The integration of Siebel Systems into Oracle will result in a reduction of 2,000 in the total workforce of the combined companies.

Oracle will retain 90 percent of Siebel's support and development engineers, sales representatives and technical sales consultants, according to the company's CEO Larry Ellison. He said that most layoffs will affect Oracle employees with non-technical marketing employees and back-office workers being laid off. When the integration is complete, Oracle's work force will total about 55,000.

Siebel Systems software will form the basis of Oracle's CRM offering following integration of the two companies, according to Oracle.

Siebel's business analytics technology also will play a key role in Oracle's product line, being sold as an attachment to Oracle products and software that came from recent acquisitions PeopleSoft and J.D. Edwards in addition to products from Siebel, Ellison said. "It's one of the hidden jewels" that Oracle got with the acquisition of Siebel, which closed last week, he said.

Oracle also provided a more detailed financial forecast for its fiscal third quarter and preliminary guidance for its fourth quarter. In the third quarter, ending this month, the company now expects total revenue to grow between 13 percent and 15 percent from the year-earlier quarter, compared with a range of 9 percent to 12 percent in the previous forecast, said Safra Catz, Oracle's president and chief financial officer. Using generally accepted accounting principles (GAAP), Oracle expects revenue growth between 17 percent and 19 percent. The company forecast third-quarter GAAP earnings per share of $0.13 or $0.14, she said.

For the fiscal fourth quarter, Oracle's preliminary guidance is for total non-GAAP revenue growth of 10 percent to 14 percent, with GAAP revenue up 13 percent to 17 percent from a year earlier.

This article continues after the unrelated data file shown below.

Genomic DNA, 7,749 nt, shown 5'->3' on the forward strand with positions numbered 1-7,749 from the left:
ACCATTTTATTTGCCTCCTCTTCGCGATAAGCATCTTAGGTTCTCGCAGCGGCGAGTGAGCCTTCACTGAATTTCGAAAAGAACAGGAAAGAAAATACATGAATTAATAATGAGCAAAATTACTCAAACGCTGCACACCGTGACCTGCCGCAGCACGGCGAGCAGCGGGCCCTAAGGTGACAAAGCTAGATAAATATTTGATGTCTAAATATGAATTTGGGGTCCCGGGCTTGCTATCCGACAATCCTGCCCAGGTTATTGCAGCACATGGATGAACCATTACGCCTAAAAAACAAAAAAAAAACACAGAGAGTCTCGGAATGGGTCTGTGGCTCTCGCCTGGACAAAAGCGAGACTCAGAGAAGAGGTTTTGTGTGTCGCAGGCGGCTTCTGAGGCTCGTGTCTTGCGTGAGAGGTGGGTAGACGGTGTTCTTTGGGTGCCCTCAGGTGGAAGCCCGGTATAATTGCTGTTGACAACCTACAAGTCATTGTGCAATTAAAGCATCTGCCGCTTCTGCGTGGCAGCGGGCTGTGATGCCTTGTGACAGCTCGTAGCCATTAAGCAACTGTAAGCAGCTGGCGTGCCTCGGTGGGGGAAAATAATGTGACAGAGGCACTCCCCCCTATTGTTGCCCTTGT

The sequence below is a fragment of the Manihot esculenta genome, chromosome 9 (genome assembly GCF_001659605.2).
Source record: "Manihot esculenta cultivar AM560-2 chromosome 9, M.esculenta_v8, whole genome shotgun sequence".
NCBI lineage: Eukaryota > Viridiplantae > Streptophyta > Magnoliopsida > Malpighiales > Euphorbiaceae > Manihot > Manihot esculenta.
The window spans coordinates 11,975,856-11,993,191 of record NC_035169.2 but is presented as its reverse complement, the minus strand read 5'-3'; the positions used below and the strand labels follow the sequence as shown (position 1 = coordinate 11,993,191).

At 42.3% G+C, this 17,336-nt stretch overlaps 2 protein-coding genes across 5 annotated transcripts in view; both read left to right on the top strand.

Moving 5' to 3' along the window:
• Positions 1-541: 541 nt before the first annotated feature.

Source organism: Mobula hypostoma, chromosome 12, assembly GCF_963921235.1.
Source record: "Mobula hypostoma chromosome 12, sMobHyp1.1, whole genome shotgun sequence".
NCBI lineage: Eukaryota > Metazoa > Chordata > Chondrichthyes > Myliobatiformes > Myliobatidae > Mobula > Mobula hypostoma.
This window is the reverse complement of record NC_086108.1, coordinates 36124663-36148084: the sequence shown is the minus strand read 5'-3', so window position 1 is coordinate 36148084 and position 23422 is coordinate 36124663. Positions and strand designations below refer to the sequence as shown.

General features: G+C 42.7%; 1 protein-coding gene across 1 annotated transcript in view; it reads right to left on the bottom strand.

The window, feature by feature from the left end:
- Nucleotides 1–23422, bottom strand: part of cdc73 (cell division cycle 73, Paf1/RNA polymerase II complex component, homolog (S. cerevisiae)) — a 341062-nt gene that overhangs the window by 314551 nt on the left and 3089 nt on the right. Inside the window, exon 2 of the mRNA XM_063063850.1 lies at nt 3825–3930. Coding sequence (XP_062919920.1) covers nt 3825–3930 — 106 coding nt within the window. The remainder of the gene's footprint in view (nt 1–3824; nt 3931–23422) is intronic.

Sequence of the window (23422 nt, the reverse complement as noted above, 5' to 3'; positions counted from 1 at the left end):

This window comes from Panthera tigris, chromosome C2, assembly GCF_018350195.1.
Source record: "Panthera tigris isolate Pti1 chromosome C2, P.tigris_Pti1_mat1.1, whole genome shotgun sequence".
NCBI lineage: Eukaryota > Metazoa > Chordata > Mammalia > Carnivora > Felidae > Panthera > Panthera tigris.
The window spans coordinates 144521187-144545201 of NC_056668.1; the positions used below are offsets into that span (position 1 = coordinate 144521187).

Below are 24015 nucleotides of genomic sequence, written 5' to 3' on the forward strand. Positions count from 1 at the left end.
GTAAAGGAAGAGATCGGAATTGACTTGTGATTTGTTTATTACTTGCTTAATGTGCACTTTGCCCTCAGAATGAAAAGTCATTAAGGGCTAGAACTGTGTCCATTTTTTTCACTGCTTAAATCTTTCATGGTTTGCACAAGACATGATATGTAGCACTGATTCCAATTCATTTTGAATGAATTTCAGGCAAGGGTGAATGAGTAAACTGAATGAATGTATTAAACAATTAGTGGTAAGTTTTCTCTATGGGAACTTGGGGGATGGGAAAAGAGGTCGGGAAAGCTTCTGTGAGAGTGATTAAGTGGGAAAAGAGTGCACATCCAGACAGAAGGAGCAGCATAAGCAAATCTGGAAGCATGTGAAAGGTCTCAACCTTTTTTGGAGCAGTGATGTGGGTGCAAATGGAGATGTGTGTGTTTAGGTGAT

The integration of Siebel is likely to be less wrenching than the aftermath of Oracle's earlier acquisition of PeopleSoft because there is less overlap between the product lines of the two companies, analysts said. By comparison, in integrating PeopleSoft, Oracle laid off almost half the company's employees, said David Dobrin of B2B Analysts.

However, there is overlap between Siebel's offerings and products that Oracle brought in from PeopleSoft, said Rob Bois, at AMR Research, in Boston. In the long run, Oracle will probably do a good job with its strategy of combining parts from many companies into Fusion, but along the way it may have a hard time during the transition between now and 2008, Bois said.

"It's a little bit of a balancing act on Oracle's part," Bois said. What's more, the company will be in the awkward position of trying to sell the benefits of many separate products, he added. "For now, it's kind of antithetical to their traditional message of a single unified suite."

The biggest challenges are likely to be cultural rather than technical, according to Paul Greenberg, president of consulting company The 56 Group. Aside from layoffs, he expects many former Siebel employees to leave Oracle voluntarily.

"The cultural disintegration at Oracle is pretty substantial. They haven't even been able to integrate PeopleSoft yet," Greenberg said.